Food and chemistry

Acidulants are added to foods for many different reasons. For example, they are used as flavour modifiers, preservation aids, and processing aids. In addition, they facilitate the development of a wide variety of textural effects because of their interaction with other constituents such as gums, pectins, proteins, and starches. Unencapsulated food acids can react with food ingredients to produce many undesirable effects. These include deceased shelf life of citrus-flavoured foods and starch-containing foods, lost of flavour, degradation of colour, and separation of ingredients. Encapsulated food acids resolve these and other problems because they preclude oxidation and provide controlled release, with their coating formulated to dissolve or melt at specific temperatures. Furthermore, encapsulated acids reduce hygroscopicity, reduced dusting, and provide a high degree of flowability without clumping. Examples of encapsulated acidulants that are commercially available are adipic acid, ascorbic acid, citric acid, fumaric acid, lactic acid, and malic acid.

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  • Flavouring agents and spices are encapsulated by a variety of processes and offer numerous advantages to the food processor. Citrus oil and other flavours, e.g., provide enhanced stability to oxidation, volatilisation, and light; controlled release; resistance to clumping and caking; and substantially longer shelf life.
    Mailard reaction products used in savory, meat, and seafood flavours are highly unstable in the liquid form and need to be convert to the dry or oil form. Encapsulation of these confers even greater stability.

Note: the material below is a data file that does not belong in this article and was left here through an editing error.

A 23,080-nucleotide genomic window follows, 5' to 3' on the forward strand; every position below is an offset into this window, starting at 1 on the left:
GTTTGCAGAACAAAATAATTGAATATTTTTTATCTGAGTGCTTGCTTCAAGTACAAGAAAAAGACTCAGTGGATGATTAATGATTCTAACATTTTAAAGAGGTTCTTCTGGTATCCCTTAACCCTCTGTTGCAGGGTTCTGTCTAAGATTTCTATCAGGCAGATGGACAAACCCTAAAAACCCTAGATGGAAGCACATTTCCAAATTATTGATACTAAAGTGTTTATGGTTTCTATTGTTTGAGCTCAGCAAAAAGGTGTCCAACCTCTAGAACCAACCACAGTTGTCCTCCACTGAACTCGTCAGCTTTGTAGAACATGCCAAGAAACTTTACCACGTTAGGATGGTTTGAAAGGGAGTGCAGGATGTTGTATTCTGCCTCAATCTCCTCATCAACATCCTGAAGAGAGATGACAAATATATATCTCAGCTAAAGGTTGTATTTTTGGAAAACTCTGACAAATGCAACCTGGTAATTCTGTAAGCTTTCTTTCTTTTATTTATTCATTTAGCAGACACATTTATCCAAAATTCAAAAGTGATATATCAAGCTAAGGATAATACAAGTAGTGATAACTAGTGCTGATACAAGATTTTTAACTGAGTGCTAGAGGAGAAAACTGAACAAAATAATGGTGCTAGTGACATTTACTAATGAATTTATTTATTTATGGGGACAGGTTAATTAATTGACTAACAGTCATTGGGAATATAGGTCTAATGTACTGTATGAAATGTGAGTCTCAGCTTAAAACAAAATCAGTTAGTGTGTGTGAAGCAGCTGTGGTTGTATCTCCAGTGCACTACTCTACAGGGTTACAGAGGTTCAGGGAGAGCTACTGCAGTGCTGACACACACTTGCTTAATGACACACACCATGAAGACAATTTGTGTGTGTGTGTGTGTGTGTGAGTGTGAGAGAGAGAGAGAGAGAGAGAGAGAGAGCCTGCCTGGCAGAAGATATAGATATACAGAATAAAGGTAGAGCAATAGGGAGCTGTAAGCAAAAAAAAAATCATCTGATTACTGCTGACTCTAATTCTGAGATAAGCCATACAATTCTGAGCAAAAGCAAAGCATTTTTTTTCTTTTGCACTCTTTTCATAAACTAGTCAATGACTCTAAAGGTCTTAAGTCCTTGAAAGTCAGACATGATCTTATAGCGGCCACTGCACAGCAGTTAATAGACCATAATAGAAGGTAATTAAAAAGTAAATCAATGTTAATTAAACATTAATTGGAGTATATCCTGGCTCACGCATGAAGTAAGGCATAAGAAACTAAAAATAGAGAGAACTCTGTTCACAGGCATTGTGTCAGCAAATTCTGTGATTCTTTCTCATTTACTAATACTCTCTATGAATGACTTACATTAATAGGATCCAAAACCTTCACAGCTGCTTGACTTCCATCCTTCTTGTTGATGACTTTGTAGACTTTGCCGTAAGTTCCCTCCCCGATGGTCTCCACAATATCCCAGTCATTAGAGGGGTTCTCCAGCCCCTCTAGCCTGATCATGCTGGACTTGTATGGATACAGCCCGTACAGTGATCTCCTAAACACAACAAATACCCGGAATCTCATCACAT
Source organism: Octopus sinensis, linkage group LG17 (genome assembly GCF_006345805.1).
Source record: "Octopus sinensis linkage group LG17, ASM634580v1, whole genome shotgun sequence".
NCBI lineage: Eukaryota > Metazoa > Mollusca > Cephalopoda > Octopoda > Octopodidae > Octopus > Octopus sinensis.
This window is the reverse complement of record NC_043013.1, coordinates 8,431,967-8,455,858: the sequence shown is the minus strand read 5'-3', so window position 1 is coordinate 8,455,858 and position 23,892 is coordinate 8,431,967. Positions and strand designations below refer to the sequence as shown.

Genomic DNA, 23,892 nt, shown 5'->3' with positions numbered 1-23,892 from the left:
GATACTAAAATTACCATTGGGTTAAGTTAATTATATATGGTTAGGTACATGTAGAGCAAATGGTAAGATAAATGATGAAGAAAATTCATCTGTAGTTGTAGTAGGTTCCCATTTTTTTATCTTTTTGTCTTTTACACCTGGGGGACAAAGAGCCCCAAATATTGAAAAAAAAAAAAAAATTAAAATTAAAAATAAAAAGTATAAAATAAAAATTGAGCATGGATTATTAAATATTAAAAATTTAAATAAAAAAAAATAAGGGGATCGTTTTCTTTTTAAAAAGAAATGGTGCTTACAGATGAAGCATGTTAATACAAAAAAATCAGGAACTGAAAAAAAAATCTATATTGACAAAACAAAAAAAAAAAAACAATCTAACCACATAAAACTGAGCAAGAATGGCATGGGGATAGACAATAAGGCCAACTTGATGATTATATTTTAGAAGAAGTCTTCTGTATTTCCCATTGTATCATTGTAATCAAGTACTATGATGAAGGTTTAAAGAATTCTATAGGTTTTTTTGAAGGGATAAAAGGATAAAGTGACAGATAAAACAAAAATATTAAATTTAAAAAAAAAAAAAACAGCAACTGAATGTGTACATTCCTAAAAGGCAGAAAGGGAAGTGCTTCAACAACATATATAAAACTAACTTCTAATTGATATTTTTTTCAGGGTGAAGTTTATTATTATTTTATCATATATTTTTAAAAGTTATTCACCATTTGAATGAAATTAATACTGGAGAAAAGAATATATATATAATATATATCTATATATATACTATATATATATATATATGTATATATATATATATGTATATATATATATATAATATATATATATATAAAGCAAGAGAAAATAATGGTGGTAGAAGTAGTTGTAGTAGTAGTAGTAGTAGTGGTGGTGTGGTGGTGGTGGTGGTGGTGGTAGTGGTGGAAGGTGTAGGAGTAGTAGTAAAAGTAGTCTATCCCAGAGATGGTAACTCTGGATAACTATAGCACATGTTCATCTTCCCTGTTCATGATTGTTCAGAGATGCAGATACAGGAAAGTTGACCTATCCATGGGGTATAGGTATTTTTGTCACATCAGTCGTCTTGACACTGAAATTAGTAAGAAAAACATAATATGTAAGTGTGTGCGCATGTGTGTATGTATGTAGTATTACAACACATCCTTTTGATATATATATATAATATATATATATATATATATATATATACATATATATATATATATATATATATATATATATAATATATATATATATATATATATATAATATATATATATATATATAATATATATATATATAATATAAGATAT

Encapsulated flavours are available as natural flavours, natural and artificial flavours, essential oils (menthol, peppermint, and spearmint), oleoresins, natural flavours with other natural flavours added, chips, and artificial flavours. Although encapsulated flavours may be used in many different applications, they are currently gaining considerable attention for they stability through high-temperature/short-time processes such as those utilised in preparing extruded foods and microwavable foods.
    Spices are encapsulated to extend shelf life, retain potency, and inhibit reactions with other ingredients. For example, cinnamaldehyde, a flavouring agent with natural antimicrobial properties present in cinnamon, can retard the growth of yeast in yeast- leavened baked goods. Fat-encapsulated cinnamon still contributes flavour to the baked products but does not interfere with the leavening process.

 

 

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VD: QMI Quality Management Training Institute

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